The following is an extract of Surrey's Alan Clark report on the south of England fire and rescue services' wildfire exchange with Les Landes FRS from the June edition of FIRE Magazine - to read the article in full,subscribe here
There has been much work undertaken by fire and rescue services in the UK in recent years to improve their wildfire response. They are working together across the country and with land management and other partners to improve their prevention work, preparedness and response to wildfires.
Towards a Safer Europe
There is a growing impetus however in the UK to improve further by learning from the wider international community - the Federation of European Fire Officers' vision: 'Towards a Safer Europe' clearly indicating the way forwards. Some countries have far greater experience in dealing with this type of incident and international collaboration is vital to improve further in this challenging area.
In the late summer of last year Surrey Fire and Rescue Service (through Area Manager Alan Clark) was contacted by Landes FRS in the south west of France (through Commandant Stephane Poyau) with a view to setting up an exchange programme of mutual benefit to both services. Landes have a great deal of experience in dealing with wildfires, stemming from one devastating incident in 1949 that left 50 civilians and 32 firefighters dead.
They offered the exchange (April 3-5, 2012) as they believed that they could help the south east/west region brigades develop their wildfire response with the benefit of their experience in dealing with a very similar risk. They also saw benefit for themselves in learning from us to help develop further their own home fire safety initiatives and fire investigation work.
Learning the Landes Methodology
Matt Oakley comments: "It was identified that United Kingdom fire and rescue services rely on the wildfire prediction system as a primary method of tactical awareness during wildfire operations. From what was learnt during the exchange a risk assessment methodology that incorporated air temperature, humidity and wind speed would provide a more detailed picture of the fire situation and hence enable a more informed tactical approach to wildfire planning. Training our crews and wildfire officers in a more detailed incident monitoring process will ensure an improved tactical response."
Steve Harrod comments: "The Landes exchange highlighted just how important it is for the UK Fire Service to continue to develop current practices regarding wildfire incidents. There is much to be learnt from the detailed planning, personal protective equipment, tactics and resources employed by world experts, such as the Sapeurs Pompie, that could dramatically improve the effectiveness of fireground activities, and enhance the safety of firefighters involved in frontline operations.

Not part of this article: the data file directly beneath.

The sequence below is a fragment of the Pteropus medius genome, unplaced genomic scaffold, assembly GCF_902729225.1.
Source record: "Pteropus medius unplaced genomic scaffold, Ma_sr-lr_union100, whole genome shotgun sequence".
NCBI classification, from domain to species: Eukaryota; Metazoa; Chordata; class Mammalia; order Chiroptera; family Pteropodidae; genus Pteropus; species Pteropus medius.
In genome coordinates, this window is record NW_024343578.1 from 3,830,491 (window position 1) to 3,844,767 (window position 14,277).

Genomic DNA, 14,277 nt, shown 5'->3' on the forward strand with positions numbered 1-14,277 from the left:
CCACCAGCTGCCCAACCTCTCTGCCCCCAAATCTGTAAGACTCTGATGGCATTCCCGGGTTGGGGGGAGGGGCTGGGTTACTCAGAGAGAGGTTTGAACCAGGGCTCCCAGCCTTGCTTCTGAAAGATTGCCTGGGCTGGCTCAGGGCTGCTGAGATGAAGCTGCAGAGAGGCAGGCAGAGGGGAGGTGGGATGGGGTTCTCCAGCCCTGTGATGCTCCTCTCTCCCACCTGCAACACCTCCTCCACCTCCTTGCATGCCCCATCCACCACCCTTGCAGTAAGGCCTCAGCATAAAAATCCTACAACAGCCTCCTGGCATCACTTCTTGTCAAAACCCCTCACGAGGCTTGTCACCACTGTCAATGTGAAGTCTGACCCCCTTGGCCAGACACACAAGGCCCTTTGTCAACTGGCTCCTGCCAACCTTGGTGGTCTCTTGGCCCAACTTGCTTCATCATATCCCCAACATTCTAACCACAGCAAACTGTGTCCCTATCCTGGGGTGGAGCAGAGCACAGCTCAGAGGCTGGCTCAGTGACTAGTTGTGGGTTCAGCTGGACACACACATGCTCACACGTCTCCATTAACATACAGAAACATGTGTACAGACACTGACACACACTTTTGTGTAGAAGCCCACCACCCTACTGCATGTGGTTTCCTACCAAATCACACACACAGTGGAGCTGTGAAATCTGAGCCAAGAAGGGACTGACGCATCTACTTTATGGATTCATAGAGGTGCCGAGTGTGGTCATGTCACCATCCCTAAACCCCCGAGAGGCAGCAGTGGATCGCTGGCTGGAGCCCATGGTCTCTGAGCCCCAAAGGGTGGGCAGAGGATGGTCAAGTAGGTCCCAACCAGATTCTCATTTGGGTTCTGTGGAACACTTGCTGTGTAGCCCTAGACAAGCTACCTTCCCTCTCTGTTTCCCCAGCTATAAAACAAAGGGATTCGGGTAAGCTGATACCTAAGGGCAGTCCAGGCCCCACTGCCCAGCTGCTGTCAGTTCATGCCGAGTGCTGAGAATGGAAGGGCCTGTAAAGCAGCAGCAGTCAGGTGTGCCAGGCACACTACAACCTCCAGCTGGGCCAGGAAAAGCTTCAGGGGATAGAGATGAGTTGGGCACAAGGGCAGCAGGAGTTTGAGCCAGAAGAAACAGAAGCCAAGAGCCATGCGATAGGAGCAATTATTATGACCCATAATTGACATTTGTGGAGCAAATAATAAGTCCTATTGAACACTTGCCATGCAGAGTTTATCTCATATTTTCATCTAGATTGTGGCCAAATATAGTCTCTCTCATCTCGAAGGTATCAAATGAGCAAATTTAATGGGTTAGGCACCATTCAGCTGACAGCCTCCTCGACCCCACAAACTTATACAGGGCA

"The key to an effective and safe outcome with this type of incident lies with having suitable and sufficient planning, well educated personnel, and equipment and resources that are fit for purpose."
My own personal experience left me impressed by both the strategy and tactics deployed by Landes FRS at a wildfire incident and the training that goes on beforehand to give their personnel the ability and confidence to deal with these incidents professionally and expediently.
For a department in France with the wildfire risk that they have to have 300 outdoor fires last year that only burnt a total land area of around 200 hectares shows that they are not only hitting these incidents with the appropriate resources in a timely manner but that they employ the right tactics and use the equipment they have to best effect on every occasion.
In addition, their fire detection and severity prediction systems have developed over recent years but remain simple and effective. The use of the existing watch towers together with new camera technology allows starting fires to be detected early and located very accurately.
The exchange attracted widespread interest in France from both the media and local government; something that I hope will help to promote the need to continue to develop our wildfire response and also to work across borders to ensure that best practice is shared by all.
I would like to think that this exchange has laid the foundations for future joint working with Landes FRS for the benefit of both countries firefighters, but even as a standalone venture it will help to shape the thinking around the training, tactics, strategy and future fleet requirements in Surrey and the wider region in years to come.